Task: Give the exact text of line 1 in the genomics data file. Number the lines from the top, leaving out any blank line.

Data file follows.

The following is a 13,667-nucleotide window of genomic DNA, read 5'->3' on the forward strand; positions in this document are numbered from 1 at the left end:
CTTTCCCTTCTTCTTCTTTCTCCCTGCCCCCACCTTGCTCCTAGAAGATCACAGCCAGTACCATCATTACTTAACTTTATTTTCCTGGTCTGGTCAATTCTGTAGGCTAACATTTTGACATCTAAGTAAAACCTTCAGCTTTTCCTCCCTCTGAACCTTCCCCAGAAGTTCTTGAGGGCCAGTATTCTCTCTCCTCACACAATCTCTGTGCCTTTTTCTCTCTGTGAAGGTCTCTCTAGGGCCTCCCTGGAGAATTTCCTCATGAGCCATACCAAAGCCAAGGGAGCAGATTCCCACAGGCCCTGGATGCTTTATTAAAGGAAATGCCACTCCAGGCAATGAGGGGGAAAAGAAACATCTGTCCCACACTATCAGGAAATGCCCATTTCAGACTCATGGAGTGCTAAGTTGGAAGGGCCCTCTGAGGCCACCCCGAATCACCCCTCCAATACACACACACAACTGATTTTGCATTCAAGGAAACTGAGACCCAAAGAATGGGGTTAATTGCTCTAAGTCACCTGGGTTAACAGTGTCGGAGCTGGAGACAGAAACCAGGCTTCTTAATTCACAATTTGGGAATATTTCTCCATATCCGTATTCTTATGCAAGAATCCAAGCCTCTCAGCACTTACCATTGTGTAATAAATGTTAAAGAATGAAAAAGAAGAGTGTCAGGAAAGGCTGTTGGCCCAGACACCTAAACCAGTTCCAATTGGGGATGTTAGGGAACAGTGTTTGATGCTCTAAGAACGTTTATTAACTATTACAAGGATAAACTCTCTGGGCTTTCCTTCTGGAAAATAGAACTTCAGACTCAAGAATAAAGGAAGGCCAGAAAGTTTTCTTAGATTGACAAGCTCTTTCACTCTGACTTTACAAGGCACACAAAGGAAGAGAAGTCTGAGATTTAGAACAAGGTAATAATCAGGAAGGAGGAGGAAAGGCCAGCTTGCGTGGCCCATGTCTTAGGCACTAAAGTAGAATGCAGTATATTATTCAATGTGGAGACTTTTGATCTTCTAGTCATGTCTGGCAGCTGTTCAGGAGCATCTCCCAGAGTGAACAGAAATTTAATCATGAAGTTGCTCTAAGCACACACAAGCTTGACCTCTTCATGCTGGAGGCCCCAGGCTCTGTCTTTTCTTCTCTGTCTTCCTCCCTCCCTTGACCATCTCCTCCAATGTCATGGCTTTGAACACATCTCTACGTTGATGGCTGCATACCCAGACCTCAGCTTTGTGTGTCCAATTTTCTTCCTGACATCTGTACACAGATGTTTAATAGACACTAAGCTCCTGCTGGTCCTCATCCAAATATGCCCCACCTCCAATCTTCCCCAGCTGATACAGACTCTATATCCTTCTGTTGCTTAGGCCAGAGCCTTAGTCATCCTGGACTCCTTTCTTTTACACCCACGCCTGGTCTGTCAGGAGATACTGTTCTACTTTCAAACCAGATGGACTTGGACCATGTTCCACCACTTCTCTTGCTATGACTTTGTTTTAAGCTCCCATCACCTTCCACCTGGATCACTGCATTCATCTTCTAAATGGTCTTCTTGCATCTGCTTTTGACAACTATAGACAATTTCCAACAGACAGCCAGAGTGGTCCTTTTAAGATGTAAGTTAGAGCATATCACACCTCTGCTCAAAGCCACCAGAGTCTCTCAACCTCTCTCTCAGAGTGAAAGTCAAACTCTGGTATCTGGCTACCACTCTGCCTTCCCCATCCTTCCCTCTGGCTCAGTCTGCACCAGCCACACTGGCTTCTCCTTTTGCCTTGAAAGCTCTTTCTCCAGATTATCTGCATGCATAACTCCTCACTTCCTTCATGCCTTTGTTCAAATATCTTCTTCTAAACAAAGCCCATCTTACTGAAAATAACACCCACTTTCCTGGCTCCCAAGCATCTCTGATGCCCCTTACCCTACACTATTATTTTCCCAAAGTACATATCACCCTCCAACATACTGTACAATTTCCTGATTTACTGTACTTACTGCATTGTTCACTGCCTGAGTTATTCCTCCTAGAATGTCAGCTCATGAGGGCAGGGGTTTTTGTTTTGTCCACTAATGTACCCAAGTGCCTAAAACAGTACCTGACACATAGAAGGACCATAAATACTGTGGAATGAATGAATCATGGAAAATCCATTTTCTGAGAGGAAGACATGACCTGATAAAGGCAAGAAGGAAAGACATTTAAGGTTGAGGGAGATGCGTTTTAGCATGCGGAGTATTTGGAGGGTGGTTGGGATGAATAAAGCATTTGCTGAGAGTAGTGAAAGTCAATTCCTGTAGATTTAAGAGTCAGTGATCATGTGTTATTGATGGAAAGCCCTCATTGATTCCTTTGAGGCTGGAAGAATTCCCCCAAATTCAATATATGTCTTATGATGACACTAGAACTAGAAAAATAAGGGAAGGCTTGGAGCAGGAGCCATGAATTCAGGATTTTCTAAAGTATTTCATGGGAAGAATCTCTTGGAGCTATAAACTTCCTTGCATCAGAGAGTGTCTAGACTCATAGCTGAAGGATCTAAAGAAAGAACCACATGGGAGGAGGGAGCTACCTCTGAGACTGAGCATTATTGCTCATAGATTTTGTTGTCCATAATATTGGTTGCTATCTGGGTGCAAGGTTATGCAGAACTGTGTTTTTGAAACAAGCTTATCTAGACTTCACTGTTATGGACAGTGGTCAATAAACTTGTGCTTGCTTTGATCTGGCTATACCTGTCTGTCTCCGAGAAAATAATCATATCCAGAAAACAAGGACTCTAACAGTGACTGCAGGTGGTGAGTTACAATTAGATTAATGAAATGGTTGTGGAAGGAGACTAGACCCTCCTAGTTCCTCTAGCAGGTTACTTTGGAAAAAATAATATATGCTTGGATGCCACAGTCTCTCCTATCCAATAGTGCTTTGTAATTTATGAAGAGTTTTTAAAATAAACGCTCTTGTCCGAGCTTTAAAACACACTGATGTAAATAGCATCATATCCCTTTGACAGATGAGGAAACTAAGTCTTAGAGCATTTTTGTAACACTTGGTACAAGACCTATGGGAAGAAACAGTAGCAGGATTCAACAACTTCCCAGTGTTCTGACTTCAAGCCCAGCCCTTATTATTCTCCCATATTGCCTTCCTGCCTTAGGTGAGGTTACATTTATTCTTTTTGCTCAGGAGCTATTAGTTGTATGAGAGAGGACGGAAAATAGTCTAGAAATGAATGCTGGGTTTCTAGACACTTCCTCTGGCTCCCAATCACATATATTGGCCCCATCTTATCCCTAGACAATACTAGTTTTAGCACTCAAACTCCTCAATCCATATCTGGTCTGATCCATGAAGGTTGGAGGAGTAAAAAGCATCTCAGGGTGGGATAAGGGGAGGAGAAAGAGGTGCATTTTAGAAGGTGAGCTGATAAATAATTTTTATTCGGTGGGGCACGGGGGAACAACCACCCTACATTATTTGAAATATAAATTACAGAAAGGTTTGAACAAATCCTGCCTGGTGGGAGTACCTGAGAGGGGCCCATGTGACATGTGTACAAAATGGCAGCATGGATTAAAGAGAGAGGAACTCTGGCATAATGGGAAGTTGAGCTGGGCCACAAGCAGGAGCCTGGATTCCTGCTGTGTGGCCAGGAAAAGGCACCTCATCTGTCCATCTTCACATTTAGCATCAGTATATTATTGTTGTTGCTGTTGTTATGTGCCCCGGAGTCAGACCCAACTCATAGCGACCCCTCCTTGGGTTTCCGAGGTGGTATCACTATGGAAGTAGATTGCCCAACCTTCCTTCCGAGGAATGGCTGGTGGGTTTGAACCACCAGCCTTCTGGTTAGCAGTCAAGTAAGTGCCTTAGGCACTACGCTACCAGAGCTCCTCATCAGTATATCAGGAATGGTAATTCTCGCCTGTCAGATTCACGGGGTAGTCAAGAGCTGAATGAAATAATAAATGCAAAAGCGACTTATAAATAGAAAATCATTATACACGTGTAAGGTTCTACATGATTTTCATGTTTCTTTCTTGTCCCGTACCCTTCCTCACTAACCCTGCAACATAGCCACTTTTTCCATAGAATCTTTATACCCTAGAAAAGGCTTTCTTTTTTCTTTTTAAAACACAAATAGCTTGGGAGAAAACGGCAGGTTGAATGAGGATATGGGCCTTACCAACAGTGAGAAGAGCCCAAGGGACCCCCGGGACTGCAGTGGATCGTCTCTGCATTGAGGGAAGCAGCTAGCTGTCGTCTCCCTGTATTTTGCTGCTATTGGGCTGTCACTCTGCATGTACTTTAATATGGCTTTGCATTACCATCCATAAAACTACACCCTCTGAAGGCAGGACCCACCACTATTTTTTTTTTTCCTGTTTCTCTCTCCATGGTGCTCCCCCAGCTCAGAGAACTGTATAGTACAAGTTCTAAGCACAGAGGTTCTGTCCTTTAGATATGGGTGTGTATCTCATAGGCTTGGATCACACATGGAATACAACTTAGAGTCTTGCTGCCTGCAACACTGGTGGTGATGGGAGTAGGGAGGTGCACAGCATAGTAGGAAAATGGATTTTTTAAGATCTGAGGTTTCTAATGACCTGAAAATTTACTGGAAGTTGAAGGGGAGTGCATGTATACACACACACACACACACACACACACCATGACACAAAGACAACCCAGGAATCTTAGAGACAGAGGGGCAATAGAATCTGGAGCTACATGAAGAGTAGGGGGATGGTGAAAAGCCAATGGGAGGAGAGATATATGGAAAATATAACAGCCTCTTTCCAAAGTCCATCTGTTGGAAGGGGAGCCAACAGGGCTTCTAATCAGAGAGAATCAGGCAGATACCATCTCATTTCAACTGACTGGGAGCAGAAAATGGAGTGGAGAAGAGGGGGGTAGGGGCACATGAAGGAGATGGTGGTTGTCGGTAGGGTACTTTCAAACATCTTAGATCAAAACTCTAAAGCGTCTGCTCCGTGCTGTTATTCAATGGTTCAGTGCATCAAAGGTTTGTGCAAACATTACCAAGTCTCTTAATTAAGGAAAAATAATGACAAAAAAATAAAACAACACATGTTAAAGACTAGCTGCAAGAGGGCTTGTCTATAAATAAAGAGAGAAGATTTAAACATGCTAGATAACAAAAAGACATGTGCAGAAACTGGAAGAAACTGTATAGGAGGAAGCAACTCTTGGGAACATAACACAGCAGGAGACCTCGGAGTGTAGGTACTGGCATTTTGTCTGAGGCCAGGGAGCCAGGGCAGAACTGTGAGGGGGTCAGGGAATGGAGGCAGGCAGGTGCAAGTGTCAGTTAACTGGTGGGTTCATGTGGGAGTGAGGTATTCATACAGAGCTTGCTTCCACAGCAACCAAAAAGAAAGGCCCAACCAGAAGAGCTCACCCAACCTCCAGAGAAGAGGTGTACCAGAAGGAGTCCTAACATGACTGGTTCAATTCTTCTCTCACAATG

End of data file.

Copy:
The following is a 13,667-nucleotide window of genomic DNA, read 5'->3' on the forward strand; positions in this document are numbered from 1 at the left end: